Francis’ vision, shaped by his experience in Latin America of effective change coming from below upwards, may seem utopian. He holds up the international treaty on antipersonnel mines as one example of effective NGO advocacy. But this is much honoured in the breach. Today a global civil society as an equal, benign and responsible player in international relations, curbing the prevarication and corruption of governments, seems like an ever-receding mirage. Governments’ - tragic - nationalism and short-sighted version of national interest, their de facto rejection of the global common good – which Francis has written about elsewhere - is no less damaging than the ‘technocratic paradigm’ which accompanies it.
A few days ago, Greta Thunberg was dragged away from a peaceful demonstration in London outside a meeting between fossil-fuel executives and government ministers. Her arrest highlights both the power, cynicism and irresponsibility of governments and the responsibility, idealism and weakness of young people’s peaceful protest. They are deeply anxious about their future - anxiety caused, at least, in part by the pusillanimity and inaction of governments.
Religious bodies and organisations are doing their best to broadcast Francis’ writings on social media, and their best has got better in recent years. But we want to be diverted from frightening news. In the face of the horrific massacre in Israel of more than 1,400 Jews and the abduction of some 200 hostages, precipitating a grave crisis in the Middle East, anger was directed at the BBC. What word should have been used to describe the perpetrators of these horrors? We seem unable to hold the big picture in mind for long, whether the causes of violent extremism and war, and how to counter them, or the causes of climate change and how to mitigate them. And if in pain and anger we give up on universal values, justice and human dignity, what ethical resources remain to solve our greatest problems of global scope?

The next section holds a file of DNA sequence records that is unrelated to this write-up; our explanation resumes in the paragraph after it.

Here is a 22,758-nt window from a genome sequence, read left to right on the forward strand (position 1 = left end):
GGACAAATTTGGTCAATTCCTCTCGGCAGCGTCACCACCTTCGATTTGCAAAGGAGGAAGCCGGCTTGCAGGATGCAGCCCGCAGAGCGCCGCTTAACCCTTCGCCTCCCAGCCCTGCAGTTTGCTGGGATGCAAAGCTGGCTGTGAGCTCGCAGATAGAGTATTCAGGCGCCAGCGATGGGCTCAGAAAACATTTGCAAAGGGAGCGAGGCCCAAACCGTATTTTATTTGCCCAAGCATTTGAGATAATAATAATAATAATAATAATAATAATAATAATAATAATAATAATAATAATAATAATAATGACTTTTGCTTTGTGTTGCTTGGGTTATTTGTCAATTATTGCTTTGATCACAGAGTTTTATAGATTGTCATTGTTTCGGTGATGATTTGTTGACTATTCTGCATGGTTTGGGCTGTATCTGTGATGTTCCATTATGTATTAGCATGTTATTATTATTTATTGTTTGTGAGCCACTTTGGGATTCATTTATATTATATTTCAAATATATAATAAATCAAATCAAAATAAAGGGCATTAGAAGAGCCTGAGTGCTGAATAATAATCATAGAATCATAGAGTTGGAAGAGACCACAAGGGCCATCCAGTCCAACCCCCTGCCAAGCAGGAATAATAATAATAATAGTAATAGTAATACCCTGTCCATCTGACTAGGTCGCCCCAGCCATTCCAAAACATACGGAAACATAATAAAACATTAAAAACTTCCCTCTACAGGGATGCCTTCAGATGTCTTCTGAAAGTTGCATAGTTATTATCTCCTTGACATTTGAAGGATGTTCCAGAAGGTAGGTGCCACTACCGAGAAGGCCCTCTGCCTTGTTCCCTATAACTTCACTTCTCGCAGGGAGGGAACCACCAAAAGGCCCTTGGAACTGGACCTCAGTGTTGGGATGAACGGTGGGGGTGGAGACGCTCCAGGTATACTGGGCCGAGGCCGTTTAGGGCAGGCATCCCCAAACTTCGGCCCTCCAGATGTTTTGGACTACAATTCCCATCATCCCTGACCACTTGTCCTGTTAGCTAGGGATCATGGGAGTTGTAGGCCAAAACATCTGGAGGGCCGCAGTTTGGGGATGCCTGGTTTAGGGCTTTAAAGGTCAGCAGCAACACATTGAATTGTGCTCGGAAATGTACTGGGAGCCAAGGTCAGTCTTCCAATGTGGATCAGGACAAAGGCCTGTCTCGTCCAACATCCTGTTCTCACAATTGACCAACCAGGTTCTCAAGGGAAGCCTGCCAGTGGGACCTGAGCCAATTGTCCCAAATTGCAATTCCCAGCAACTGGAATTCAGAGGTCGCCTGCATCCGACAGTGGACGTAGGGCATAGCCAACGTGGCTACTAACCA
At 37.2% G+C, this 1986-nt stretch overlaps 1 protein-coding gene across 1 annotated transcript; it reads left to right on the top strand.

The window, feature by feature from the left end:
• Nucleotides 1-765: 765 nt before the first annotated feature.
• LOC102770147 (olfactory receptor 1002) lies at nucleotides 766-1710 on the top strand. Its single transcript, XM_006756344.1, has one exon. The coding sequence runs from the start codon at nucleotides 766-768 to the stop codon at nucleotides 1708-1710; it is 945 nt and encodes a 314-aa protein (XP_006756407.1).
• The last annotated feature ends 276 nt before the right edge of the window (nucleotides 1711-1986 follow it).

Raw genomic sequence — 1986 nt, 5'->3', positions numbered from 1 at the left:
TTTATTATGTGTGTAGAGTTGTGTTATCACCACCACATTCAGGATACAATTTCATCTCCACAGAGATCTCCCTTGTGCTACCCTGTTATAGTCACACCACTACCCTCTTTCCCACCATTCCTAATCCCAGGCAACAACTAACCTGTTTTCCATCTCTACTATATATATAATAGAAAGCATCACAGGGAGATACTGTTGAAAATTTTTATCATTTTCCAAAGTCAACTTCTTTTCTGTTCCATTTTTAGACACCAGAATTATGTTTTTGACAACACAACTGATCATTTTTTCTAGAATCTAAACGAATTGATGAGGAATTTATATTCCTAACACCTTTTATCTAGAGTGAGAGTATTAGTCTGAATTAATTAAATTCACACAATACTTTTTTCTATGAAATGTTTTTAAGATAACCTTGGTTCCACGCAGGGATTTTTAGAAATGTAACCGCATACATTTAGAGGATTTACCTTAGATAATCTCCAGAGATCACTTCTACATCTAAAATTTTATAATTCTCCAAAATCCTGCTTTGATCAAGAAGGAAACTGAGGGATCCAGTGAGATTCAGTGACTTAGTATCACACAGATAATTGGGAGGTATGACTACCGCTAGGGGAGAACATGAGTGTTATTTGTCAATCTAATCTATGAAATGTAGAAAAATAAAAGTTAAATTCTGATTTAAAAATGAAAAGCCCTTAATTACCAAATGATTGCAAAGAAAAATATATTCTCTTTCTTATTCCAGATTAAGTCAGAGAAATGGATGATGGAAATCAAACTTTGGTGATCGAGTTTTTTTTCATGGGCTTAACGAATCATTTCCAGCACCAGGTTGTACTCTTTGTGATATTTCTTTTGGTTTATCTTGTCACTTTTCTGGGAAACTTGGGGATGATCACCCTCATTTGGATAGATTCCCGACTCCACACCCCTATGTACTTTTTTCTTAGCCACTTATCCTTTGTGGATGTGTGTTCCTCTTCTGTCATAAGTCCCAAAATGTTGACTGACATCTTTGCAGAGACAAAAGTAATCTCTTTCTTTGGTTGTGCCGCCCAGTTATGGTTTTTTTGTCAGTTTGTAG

When a much-loved religious leader in Rome, with an old man’s sense of time running out, made his alarm call on 4 October, we most probably didn’t hear his message either from the pulpit or from the mass media. So neither were we likely to be disturbed by it. We were free to concentrate instead on how to get home during the railway drivers’ strike.
See TheArticle 25/10/2023